8. #8
    Super Member OurWorkbench's Avatar
    Join Date
    Mar 2015
    Location
    Denver, CO
    Posts
    1,383
    Quote Originally Posted by Massey850 View Post
    I believe you found it (the Brunswick). Thanks so much. I was planning on restoring it and using it.
    You have your work cut out for you.

    Quote Originally Posted by Steelsewing View Post
    Take lotsa pics. We'd like to see this as it happens. =)
    Quote Originally Posted by CupcakeTammy View Post
    How cool!... It will be totally awesome if you can restore this beauty!
    Indeed, we would like to observe and cheer you on through your journey.
    Now that it has been identified, it will help.
    A couple of links that should help:
    https://www.tias.com/173/PictPage/3923894955.html
    https://www.quiltingboard.com/vintag...ne-t93166.html


    Janey - Neat people never make the exciting discoveries I do.
    Janey & John

  9. #9
    Super Member
    Join Date
    Sep 2015
    Posts
    1,810
    Don't bother restoring it. When it's this far gone it needs parts scavenged from other machines, which probably are in much better condition to begin with. If you really want a challenge I don't want to stop you, but there are other Brunswicks or nice machines in much better conditon that need to be saved from a terrible storage room in dager of ending up on the heap.

  10. #10
    Member
    Join Date
    Sep 2018
    Posts
    21
    But I will restore it (I like fixing things. I'm also a mechanic). I know lots about metal fabrication. If I can find a picture of the part, I will try and make it. There aren't too many missing parts. The biggest thing that is missing is the table which I don't really need. I'd rather make a small wood box for it to sit on and hook up an electric motor. For cleaning I'm going to try evaporust or metal rescue just to see if there is paint under the rust. I don't think there is much paint left unfortunately. I tried to do some research on the machine. The only dates I could find were 1913 and 1930 so I'm guessing it was built in that area.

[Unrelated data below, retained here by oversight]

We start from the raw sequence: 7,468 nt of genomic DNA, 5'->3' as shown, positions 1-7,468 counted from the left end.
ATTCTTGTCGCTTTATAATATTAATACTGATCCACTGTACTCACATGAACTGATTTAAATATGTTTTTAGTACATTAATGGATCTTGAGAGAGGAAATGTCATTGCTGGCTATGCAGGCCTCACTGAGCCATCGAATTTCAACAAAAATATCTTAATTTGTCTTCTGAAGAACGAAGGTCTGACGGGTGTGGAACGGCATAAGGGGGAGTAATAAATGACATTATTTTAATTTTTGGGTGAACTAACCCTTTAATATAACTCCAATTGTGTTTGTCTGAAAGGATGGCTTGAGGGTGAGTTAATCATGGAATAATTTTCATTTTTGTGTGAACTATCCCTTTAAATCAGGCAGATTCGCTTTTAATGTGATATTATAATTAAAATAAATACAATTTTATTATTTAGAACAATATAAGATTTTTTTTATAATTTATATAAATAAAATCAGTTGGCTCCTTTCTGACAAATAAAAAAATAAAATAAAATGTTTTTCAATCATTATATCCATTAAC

Here's the story on this machine. It was my grandmothers. I don't know when she bought it but the dates are older than she was. She probably had it before she moved in with my grandfather. At the farm where they lived (I live there now), we got electricity in 1960 and the new house was built in 1963. Sometime in a year or a few that machine was probably thrown out and grandma bought an electric sewing machine. When I found the machine, it was in an old combine tire and one day she was out at farm and I took the sewing machine to her. She said the brand and I couldn't remember it (it was probably Brunswick). She also said that she hated it. Thats why it ended up in the bush.

  11. #11
    Super Member OurWorkbench's Avatar
    Join Date
    Mar 2015
    Location
    Denver, CO
    Posts
    1,383
    Quote Originally Posted by Massey850 View Post
    But I will restore it (I like fixing things. I'm also a mechanic). I know lots about metal fabrication. If I can find a picture of the part, I will try and make it. ...
    Good for you. Thank you, for the background of the machine.